So, our second reading for today is from Paul’s 1st letter to the Thessalonians.  Now, if you were listening you’ve already heard Father Tim say, 1st Thessalonians was Paul’s first letter written.  There is an important point to remember about all of Paul’s letters though.  Most scholars agree, Paul wrote his letters before Matthew, Mark, Luke, and John wrote their Gospels.  Now, if you meditate on that for a while, you begin to realize just how much the Holy Spirit must have filled Paul’s mind and heart to be able to write everything he did without ever experiencing the human Jesus or reading the Gospels.  So, if 1st Thessalonians is his first letter, that means it is oldest document in the entire New Testament, probably written in the early 50’s of the 1st Century AD.  And as you read it, you might realize, Paul was expecting Jesus’ second coming real soon.  This is important when we read Paul’s letters in context of the whole New Testament.  He didn’t have Matthew, Mark, Luke, and John and sometimes his theology might seem just a little bit contradictory to the Gospels.  That’s why I always say, read the whole of Scripture.  For example; today we just heard 1Thess 4:17, “Then we who are alive, who are left, will be caught up together with them in the clouds to meet the Lord in the air.”  This specific verse is one of the primary scripture passages some of our Christian brothers and sisters use to prove the “Rapture”.  You’ve probably seen it portrayed in movies when, just before that nasty tribulation starts, the righteous people all disappear leaving only a pile of clothes behind.

This time of year, as Ordinary Time draws to a close, the Church always gives us these “apocalyptic type” readings to get us ready for Advent and Christmas but what’s the real message Jesus continues to give us over and over in these readings?  Always be ready because no one knows the actual time.  Personally, I call it the “banana peel concept”.  I could slip on the old proverbial banana peel today and my life on earth would be over.  Then the only question then is; have I kept enough oil in my lamp to light the path and am I ready to meet the bridegroom?  Friends, in today’s Gospel that lamp stands for the divine life we were all given in baptism and that lamp is filled with oil by prayer, faith filled study, the Sacraments, love, works of mercy, and any other spiritual example Jesus gave us by his words and actions.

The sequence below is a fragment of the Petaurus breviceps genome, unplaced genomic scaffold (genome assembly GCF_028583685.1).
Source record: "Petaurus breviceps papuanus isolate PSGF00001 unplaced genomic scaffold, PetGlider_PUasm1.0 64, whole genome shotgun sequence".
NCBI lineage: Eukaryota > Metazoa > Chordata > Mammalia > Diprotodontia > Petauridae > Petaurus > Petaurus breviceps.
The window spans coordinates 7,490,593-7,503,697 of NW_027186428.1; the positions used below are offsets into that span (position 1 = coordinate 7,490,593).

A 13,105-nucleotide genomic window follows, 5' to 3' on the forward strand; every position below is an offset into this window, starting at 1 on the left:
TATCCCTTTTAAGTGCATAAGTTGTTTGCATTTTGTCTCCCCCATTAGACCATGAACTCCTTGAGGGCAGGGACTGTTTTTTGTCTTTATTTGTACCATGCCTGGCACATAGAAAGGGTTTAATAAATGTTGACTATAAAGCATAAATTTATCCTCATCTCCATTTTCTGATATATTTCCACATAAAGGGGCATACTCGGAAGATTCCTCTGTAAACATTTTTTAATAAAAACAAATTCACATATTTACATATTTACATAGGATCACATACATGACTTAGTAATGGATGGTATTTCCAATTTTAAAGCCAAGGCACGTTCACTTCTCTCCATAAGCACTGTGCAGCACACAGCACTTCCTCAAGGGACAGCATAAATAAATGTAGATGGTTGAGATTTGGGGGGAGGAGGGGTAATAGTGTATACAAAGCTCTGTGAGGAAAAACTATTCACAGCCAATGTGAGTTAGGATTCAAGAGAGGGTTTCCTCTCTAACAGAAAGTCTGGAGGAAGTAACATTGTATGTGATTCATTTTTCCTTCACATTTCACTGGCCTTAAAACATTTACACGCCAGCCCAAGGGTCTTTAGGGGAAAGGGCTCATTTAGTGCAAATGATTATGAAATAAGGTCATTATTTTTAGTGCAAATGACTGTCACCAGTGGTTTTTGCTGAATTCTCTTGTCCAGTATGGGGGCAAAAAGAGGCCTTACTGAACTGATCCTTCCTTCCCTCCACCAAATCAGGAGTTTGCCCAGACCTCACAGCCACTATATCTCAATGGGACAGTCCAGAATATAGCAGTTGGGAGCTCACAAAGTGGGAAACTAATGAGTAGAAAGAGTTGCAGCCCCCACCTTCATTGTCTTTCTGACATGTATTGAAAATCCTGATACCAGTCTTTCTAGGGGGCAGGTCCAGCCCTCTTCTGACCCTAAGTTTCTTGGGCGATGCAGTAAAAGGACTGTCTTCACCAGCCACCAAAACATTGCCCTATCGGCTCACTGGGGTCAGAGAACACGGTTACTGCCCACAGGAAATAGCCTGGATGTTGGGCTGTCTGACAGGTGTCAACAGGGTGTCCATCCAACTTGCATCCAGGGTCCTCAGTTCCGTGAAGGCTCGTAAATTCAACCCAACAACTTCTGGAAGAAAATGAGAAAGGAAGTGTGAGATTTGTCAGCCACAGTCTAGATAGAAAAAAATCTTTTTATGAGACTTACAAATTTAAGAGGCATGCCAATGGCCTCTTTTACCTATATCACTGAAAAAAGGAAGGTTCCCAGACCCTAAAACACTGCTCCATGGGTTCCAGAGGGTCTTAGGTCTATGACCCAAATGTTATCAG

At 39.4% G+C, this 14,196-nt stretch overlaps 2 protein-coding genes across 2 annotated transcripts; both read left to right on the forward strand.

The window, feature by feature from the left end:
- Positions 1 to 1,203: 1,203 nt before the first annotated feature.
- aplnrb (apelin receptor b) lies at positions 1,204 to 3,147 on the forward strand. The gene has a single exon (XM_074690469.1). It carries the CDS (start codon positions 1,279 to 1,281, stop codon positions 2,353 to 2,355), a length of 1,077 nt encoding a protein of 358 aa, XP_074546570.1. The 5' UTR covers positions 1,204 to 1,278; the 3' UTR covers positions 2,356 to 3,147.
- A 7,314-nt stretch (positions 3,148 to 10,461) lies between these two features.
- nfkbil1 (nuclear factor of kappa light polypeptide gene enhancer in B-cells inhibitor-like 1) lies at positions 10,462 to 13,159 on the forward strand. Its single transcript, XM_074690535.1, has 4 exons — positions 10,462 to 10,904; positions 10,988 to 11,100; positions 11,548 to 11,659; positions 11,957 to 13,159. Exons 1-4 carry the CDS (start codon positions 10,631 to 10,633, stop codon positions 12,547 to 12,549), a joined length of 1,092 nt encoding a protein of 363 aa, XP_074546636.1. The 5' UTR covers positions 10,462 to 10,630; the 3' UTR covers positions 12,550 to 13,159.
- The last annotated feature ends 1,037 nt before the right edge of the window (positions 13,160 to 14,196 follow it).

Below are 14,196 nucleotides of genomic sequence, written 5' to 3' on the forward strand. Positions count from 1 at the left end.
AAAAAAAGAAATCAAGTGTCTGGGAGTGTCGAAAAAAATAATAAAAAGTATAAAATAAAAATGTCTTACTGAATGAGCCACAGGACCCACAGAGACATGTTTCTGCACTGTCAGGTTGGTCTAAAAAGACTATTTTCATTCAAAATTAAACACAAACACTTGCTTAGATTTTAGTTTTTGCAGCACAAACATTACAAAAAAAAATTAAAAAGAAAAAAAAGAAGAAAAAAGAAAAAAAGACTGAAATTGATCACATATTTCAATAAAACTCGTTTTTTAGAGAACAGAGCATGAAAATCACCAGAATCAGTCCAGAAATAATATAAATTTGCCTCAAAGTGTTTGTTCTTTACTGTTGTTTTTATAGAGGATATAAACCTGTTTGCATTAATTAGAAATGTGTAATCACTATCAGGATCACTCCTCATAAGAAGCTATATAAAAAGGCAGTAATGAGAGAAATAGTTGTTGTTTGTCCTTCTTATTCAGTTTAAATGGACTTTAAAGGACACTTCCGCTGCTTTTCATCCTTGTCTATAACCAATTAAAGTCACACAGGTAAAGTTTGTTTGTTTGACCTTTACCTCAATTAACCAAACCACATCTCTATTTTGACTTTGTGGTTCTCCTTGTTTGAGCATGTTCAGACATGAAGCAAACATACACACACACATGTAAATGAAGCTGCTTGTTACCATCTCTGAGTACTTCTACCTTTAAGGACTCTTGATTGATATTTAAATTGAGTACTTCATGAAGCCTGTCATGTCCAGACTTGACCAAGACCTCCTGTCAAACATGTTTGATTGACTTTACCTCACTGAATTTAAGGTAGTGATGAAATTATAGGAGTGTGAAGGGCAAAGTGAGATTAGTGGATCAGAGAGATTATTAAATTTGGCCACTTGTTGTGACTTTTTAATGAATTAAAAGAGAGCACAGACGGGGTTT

What burns that oil up is our own indifference, our vanity, our inability to establish genuinely human relationships, our failures to help someone who is alone, abandoned, or ill, our ever-consuming human desire for power, pleasure, and wealth, and perhaps most of all, our own pride.

Staying vigilant does not mean physically keeping our eyes open, however.  In todays parable all ten virgins went to sleep.  It means having one’s heart free and facing the right direction.  Being vigilant in life is the attitude of faithfully awaiting the Lord, of being ready.  Jesus Christ presents himself in some way each and every day of our lives.  He knocks at the door of our hearts but if our hearts are so full of things of the world, the things that are always there pulling us away from the divine life of baptism, there may be so much distraction, we never hear His knock.  Jesus proposes life as a vigil of diligent expectation, which heralds the bright day of eternity.  So, let’s keep our lamps full with the oil that illuminates our divine lives and don’t let the world burn it all up.